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Visiting Stratford Upon Avon

Visiting Stratford Upon Avon

Visiting Stratford Upon Avon

Earlier this month my partner and I spent a couple of nights in Stratford upon Avon. She found a cheap deal for Premier Inn and we love Stratford anyway as we have been so many times. There is a lot to do there, more than you could imagine. We have visited the grave of Shakespeare on previous occasions, this is worth a look as the inscription is interesting to read. A word in your ear if you do go to visit his grave expect to pay a donation of £3.00 to walk down the aisle. It always struck me as strange where you are expected to pay a donation to visit somewhere when my understanding of a donation is a gift or something you choose to give. I am not sure you would be allowed in some places with donating (fee) or maybe I am just being tight.

The RSC (The Royal Shakespeare Company)

On our visit to Stratford Upon Avon, we went with no real plans on what to do when we got there. We ate out and looked around the town. We also visited Tudor World while we were there too. We had thought about looking around Tudor World before but on other occasions, we always had other plans. While we were in Stratford we decided to look at what was on at the RSC (Royal Shakespeare Company) as they always have two or three plays running at once. Hamlet was playing and the lead part of Hamlet was played by Paapa Essiedu. When we checked out the ticket prices they were around £45.00 for the cheapest tickets. To our surprise, we found that was matinée in which it was all the understudies playing the parts. the ticket price was £10.00 and the show lasted around 3 hours. But this isn’t about the price as going to the RSC theatre is worth the money.

The Royal Shakespeare Theatre

  • Shakespeare Theatre 3
  • Shakespeare Theatre 4
  • Shakespeare Theatre 5
  • Shakespeare Theatre 2
  • Shakespeare Theatre 1


The theatre is very intimate and you sit very near to the stage and you can see every expression and every syllable that the actors speak. I find the stage incredible, I would describe it as a bit like Dr Who’s Tardis, it is deceptively large. it moves, changes, adapts. It rises, it descends it opens up and it closes. I found the who played mesmerising not just the actors who were brilliant, funny and emotional but also how the stage was changed and adapted to every scene change. I cannot put in words how amazing the whole atmosphere is you have to go and find out for yourself. We have now seen Galileo, which was written by Bertolt Brecht, Shakespeare’s Winters Tale and Hamlet at the RSC and I feel I have been enriched by the experience, and that is exactly what it was, an experience.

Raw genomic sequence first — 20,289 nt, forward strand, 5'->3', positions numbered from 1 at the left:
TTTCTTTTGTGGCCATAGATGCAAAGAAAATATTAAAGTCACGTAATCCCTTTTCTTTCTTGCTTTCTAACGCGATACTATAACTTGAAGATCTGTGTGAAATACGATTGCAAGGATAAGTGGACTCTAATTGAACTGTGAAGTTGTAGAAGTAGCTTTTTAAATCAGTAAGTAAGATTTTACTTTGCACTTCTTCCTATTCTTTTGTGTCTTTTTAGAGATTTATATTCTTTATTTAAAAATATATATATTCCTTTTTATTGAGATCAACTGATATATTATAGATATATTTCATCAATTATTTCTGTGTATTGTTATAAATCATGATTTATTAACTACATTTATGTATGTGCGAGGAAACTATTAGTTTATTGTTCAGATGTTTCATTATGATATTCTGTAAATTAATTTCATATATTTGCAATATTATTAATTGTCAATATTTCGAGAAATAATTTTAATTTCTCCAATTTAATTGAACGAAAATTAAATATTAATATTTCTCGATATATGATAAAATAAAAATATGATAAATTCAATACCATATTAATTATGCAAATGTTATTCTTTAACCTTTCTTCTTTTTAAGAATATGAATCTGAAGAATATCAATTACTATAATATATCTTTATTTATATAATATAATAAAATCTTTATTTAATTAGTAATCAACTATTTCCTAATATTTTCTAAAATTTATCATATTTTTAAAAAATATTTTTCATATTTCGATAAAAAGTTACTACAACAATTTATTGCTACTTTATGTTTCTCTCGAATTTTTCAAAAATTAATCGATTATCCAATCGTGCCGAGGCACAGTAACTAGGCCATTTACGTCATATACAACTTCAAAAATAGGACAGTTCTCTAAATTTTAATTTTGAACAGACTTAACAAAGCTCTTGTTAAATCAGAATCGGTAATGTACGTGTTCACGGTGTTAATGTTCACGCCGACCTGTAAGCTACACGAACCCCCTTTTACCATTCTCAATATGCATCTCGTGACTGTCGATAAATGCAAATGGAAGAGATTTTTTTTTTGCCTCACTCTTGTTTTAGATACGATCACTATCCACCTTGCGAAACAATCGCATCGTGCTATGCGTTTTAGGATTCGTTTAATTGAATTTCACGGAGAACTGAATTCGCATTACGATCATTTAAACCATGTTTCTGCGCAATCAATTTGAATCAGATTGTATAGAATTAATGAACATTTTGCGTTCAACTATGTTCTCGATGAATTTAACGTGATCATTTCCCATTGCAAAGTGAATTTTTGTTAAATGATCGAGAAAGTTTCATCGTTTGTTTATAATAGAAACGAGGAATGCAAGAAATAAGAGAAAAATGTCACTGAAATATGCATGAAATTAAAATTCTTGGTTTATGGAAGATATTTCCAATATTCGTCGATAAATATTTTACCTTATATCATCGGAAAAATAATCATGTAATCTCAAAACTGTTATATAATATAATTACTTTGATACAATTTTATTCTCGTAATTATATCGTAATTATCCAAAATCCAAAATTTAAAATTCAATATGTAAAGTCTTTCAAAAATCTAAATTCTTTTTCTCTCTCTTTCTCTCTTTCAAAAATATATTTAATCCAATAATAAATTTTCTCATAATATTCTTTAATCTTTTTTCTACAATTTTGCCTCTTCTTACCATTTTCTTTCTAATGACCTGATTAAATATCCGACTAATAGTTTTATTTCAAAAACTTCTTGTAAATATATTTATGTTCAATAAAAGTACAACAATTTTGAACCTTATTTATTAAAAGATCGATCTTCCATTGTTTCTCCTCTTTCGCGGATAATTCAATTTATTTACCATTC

If you have never studied William Shakespeare’s plays don’t worry my partner and I haven’t either. I have a secret to share with you if you are worried that you may not understand what is going on do what we did! We bought a children’s book on all Shakespeare’s plays and then read about it before we went which was called ‘Illustrated stories from Shakespeare’. When we got there we understood the story and what was going to happen.

Are you worried you won’t understand the language? you might like us to find some of the words to understand or phrases difficult to understand, such as “With an auspicious and a dropping eye, With mirth in funeral and with dirge in marriage, In equal scale weighing delight and dole…” but don’t worry the context of the play, the player’s expression and the scene will make it all very clear and I guarantee you will enjoy it.

Do I believe I have benefited from seeing a Shakespeare play? Yes definitely, I have memories of a wonderful afternoon and a greater understanding of what Shakespeare was about! Would I go again? Yes definitely! We have even bought DVD’s of some of the RSC plays too. One tip if you decide to buy an RSC DVD check the price online first as they can be quite expensive at the theatre.

https://www.rsc.org.uk

“To be, or not to be, that is the question:  Whether ’tis nobler in the mind to suffer
The slings and arrows of outrageous fortune, Or to take arms against a sea of troubles
And by opposing end them. To die—to sleep,
No more…”

Hamlet by William Shakespeare

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